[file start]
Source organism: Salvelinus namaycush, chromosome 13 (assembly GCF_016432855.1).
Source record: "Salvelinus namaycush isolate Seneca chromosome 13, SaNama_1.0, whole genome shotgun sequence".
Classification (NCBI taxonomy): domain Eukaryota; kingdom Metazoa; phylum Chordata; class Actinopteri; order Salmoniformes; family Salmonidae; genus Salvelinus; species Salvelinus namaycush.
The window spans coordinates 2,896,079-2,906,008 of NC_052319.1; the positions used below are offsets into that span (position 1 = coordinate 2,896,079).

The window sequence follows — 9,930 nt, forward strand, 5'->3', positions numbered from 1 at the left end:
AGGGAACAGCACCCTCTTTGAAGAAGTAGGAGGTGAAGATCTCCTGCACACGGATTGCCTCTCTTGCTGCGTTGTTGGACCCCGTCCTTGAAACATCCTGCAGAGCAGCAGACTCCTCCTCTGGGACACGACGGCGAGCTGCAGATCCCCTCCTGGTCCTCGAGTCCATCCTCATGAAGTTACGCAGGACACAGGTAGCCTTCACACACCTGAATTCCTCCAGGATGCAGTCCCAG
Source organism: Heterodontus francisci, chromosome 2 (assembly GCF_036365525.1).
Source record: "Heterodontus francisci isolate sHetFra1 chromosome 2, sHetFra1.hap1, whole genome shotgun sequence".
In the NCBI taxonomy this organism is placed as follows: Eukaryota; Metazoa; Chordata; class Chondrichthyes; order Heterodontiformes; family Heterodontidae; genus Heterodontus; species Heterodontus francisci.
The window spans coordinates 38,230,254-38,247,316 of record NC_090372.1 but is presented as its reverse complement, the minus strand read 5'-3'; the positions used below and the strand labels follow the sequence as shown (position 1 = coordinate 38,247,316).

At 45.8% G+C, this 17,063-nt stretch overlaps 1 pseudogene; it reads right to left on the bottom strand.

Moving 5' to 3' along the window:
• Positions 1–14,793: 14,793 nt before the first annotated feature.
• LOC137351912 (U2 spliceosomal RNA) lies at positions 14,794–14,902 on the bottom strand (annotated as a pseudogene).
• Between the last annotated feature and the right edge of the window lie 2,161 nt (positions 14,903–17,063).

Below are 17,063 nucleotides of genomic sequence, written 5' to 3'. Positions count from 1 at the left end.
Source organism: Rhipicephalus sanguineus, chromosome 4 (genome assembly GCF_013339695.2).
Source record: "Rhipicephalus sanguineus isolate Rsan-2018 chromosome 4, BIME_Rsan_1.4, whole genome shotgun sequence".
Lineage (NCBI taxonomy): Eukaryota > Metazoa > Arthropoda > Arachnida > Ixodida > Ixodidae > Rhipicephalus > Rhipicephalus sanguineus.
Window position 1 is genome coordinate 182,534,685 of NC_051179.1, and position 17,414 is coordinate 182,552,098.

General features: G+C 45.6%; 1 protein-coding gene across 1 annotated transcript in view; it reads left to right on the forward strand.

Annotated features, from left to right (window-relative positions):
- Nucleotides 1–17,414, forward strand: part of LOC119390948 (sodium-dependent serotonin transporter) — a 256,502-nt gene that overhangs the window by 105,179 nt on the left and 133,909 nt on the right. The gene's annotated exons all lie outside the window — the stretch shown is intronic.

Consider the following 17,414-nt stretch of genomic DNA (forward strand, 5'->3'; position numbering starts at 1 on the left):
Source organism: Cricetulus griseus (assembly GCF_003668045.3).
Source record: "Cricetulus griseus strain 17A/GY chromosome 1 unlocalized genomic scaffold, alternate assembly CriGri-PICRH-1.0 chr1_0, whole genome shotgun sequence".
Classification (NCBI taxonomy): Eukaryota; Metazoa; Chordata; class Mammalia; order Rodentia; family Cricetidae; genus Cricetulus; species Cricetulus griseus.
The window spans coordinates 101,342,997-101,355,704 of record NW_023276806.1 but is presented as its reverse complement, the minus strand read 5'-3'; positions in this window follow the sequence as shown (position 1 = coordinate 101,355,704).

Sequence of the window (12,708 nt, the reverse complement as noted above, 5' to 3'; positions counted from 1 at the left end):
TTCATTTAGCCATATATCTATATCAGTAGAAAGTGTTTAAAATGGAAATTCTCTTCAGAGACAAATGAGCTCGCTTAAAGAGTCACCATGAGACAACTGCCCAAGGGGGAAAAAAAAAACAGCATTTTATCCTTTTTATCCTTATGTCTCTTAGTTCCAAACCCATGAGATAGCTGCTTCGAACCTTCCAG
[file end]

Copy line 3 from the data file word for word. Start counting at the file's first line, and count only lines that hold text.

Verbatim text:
Classification (NCBI taxonomy): domain Eukaryota; kingdom Metazoa; phylum Chordata; class Actinopteri; order Salmoniformes; family Salmonidae; genus Salvelinus; species Salvelinus namaycush.